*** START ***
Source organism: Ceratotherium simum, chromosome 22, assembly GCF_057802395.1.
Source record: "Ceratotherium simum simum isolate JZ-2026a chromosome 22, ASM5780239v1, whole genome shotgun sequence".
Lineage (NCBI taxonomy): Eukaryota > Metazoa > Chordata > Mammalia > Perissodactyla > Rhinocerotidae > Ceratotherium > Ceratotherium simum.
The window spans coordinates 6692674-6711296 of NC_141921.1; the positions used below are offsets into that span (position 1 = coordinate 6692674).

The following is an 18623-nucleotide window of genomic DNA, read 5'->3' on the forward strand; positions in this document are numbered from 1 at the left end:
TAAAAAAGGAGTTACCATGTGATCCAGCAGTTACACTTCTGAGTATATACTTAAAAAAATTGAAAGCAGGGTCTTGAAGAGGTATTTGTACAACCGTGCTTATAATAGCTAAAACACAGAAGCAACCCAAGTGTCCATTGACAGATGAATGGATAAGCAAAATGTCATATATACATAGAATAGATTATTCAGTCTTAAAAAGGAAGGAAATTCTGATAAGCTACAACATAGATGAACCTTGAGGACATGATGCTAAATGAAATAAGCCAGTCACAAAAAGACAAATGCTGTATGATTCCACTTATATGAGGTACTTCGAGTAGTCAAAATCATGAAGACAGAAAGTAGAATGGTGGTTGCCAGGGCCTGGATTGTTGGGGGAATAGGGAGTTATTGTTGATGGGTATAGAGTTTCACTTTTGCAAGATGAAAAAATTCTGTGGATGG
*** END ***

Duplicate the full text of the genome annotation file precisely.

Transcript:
Source organism: Ceratotherium simum, chromosome 22, assembly GCF_057802395.1.
Source record: "Ceratotherium simum simum isolate JZ-2026a chromosome 22, ASM5780239v1, whole genome shotgun sequence".
Lineage (NCBI taxonomy): Eukaryota > Metazoa > Chordata > Mammalia > Perissodactyla > Rhinocerotidae > Ceratotherium > Ceratotherium simum.
The window spans coordinates 6692674-6711296 of NC_141921.1; the positions used below are offsets into that span (position 1 = coordinate 6692674).

The following is an 18623-nucleotide window of genomic DNA, read 5'->3' on the forward strand; positions in this document are numbered from 1 at the left end:
TAAAAAAGGAGTTACCATGTGATCCAGCAGTTACACTTCTGAGTATATACTTAAAAAAATTGAAAGCAGGGTCTTGAAGAGGTATTTGTACAACCGTGCTTATAATAGCTAAAACACAGAAGCAACCCAAGTGTCCATTGACAGATGAATGGATAAGCAAAATGTCATATATACATAGAATAGATTATTCAGTCTTAAAAAGGAAGGAAATTCTGATAAGCTACAACATAGATGAACCTTGAGGACATGATGCTAAATGAAATAAGCCAGTCACAAAAAGACAAATGCTGTATGATTCCACTTATATGAGGTACTTCGAGTAGTCAAAATCATGAAGACAGAAAGTAGAATGGTGGTTGCCAGGGCCTGGATTGTTGGGGGAATAGGGAGTTATTGTTGATGGGTATAGAGTTTCACTTTTGCAAGATGAAAAAATTCTGTGGATGG